Friday, November 4, 2011

Sacred pagan traditions face persecution

Rockford Spirituality Examiner

In the candy-strewn aftermath of this year's Halloween festivities, well-wishing legislators and manipulative Christian agendas alike are attempting to marginalize the ancient traditions at the root of Halloween and All Saint’s Day.
Ironically, even after the violent conquest of the Christian faith over most of Europe and the superimposing of Christianized holidays over the sacred days of the old religion, some modern churches are attempting to re-imagine Halloween yet again. Life Church in Roscoe, IL holds an annual “Harvest Festival” each year on Halloween night and advertises “100% free candy, rides, food, games and music” to would-be celebrants. The event is like a bizarro-conservative Pleasure Island, complete with carnival rides, food, games, wheelbarrows full of candy and a full-sized outdoor stage with live musical acts.
Through the press of the ruddy-cheeked carnival-goers, the sound of contemporary Christian music punctuates random speakers who urge the attendees to start their spiritual journey with the church... but despite it’s publicized name, there is little to no mention of the Harvest. There are no mentions of the shifting of the light or the bounty of the Earth’s last month of food production. No one speaks of the cycle of death and rebirth that embodies both our spiritual and agricultural processes. The intent is not to celebrate the harvest, but to reap the phone numbers and addresses of hundreds of locals in order to add them to mailing lists for the church to recruit from.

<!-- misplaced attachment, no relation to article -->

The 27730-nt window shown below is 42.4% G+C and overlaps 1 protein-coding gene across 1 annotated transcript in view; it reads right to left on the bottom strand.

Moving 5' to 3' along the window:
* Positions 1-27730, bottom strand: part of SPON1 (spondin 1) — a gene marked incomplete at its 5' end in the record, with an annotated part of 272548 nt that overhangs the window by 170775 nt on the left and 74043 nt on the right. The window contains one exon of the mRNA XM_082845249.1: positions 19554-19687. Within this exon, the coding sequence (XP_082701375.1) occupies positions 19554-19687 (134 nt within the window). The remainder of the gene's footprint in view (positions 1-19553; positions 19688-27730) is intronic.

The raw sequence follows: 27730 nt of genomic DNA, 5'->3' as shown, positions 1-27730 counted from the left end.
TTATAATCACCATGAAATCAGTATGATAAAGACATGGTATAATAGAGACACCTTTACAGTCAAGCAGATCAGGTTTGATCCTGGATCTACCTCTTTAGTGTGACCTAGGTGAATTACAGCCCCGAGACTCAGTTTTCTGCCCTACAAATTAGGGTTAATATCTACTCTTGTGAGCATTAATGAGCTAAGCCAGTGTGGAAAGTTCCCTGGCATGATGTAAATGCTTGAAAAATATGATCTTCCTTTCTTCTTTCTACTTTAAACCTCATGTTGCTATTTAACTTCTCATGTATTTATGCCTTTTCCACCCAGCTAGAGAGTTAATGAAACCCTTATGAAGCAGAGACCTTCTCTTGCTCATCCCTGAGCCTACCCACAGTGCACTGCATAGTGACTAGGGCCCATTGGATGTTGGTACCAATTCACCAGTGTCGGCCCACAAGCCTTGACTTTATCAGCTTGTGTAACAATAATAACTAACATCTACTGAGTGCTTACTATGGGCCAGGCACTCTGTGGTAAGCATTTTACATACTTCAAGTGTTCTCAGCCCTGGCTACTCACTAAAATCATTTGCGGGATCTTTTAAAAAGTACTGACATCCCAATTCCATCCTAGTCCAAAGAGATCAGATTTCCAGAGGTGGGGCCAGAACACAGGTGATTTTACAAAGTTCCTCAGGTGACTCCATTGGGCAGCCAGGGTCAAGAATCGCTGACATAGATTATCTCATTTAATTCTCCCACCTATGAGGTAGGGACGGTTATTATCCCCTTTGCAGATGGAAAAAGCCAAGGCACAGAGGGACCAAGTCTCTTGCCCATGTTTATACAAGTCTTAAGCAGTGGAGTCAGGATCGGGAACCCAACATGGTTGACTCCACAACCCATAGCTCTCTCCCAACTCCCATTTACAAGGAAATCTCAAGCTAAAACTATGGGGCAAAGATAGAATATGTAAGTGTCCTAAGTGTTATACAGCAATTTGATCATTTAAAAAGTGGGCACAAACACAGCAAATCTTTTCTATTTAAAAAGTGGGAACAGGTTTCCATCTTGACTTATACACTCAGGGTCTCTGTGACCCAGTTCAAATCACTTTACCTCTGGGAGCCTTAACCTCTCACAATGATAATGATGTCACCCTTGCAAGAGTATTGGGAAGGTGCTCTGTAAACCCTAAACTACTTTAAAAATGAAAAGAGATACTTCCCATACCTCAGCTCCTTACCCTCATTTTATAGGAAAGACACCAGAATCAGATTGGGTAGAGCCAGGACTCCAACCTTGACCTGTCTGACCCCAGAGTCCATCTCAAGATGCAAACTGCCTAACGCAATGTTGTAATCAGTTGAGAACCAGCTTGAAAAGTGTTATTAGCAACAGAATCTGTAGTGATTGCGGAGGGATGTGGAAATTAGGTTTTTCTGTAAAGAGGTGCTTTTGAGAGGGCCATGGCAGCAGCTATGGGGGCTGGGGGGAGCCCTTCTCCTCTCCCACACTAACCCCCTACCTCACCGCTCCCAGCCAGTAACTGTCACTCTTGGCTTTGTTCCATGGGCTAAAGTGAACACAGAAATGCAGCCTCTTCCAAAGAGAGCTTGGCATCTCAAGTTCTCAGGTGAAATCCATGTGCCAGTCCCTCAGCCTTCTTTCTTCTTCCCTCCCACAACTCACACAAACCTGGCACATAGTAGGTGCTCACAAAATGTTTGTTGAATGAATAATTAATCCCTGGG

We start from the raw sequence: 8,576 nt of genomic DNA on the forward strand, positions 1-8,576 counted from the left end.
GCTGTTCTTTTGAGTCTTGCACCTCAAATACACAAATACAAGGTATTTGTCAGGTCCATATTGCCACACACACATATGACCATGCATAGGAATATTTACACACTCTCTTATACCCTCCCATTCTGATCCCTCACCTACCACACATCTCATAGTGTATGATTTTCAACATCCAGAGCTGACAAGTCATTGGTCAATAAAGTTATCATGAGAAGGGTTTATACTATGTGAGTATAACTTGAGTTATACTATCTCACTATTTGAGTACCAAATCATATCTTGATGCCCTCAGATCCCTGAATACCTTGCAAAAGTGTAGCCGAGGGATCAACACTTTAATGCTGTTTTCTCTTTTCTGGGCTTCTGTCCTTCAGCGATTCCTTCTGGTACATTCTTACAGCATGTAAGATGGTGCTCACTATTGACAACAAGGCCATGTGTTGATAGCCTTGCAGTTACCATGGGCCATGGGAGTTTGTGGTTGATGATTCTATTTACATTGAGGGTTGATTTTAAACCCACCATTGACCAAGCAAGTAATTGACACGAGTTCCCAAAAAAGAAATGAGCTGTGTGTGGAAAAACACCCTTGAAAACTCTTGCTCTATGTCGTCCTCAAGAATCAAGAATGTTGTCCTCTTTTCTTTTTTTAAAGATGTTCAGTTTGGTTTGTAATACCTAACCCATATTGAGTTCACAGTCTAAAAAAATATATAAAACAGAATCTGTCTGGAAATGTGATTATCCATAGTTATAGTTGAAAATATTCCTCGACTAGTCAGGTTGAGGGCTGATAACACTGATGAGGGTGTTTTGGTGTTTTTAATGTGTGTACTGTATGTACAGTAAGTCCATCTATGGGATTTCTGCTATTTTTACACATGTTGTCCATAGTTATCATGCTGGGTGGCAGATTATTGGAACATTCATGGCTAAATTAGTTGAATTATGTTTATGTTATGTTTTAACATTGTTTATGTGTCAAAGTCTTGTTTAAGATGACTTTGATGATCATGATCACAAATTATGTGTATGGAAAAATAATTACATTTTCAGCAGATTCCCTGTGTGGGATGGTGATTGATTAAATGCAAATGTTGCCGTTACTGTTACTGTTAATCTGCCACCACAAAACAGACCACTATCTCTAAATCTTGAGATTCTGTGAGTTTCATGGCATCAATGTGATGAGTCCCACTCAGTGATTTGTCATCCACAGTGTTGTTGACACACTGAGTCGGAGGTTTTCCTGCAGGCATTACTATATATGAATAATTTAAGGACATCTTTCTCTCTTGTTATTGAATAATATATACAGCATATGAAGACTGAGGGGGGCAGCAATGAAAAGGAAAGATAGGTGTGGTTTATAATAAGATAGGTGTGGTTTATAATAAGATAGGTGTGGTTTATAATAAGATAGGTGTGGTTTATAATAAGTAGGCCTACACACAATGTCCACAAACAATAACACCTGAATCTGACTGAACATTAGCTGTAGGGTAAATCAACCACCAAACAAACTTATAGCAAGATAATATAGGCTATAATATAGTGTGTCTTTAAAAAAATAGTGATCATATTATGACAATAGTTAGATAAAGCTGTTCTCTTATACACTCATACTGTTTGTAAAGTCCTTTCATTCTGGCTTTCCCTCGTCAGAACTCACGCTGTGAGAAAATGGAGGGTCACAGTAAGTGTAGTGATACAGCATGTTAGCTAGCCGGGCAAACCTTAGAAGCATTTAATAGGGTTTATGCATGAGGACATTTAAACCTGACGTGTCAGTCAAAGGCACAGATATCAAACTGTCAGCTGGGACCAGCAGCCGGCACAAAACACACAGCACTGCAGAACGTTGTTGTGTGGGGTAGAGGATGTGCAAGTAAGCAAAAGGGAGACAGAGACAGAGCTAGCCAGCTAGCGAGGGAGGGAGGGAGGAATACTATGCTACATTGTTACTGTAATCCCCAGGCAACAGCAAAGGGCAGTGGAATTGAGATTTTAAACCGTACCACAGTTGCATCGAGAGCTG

Religious and spiritual festivals of different faiths often share the same general time of year(Christmas/Yule or Easter/Ostara for example), and are recognized through a variety of different practices by believers. In Rockford’s metro area, Halloween is still celebrated with publicly posted treat-or-treating times on October 31st -but elsewhere, some communities have already moved this ancient tradition to another day. The secular convenience of these changes apparently overshadows the spiritual meaning these days hold for pagan and Wiccan practitioners who live in these areas.
While Connecticut Democrat Tim Larson wants to make life easier for working parents and bring young trick-or-treaters out during daylight hours for their own safety, his proposal to move the holiday to the last Saturday of October (starting in 2012) blatantly demeans the already unstable recognition that the growing neopagan population struggles for.
Samhain, as the Wiccan tradition calls the night before November 1st, is a time for neopagans to celebrate the turning of the wheel of the year. It is one of eight sacred festivals that recognize agricultural milestones throughout the 365 day solar cycle, as well as the spiritual and physical shift from the influence of light (longer days) to that of darkness (longer nights). This association with agriculture is reflective of paganism’s origin and influence among the common country folk of Western Europe who passed these traditions down by word of mouth and from one generation to the next .
As the hours of daylight wane and the Earth’s plant and animal life lose vitality, neopagans recognize the ancestors who have passed away and pay respect to the spirits of the dead. They believe that the veil between the world of the living and the realms of the dead is thinnest at this time of year -and it is this belief in the potentiality of contact between the two that fuels some of Halloween’s most recognizable symbolism. Despite threats to life and safety, these rituals and traditions have survived persecution to be included in the practice of modern believers. It would be a tragedy to see them modified now, simply for commercial and recreational considerations. 

By Mary Diamond

Rockford Spirituality Examiner
Mary Diamond has lived in the Rockford metro area for nearly 30 years. Her mother and grandmother were both born and raised there, working and...

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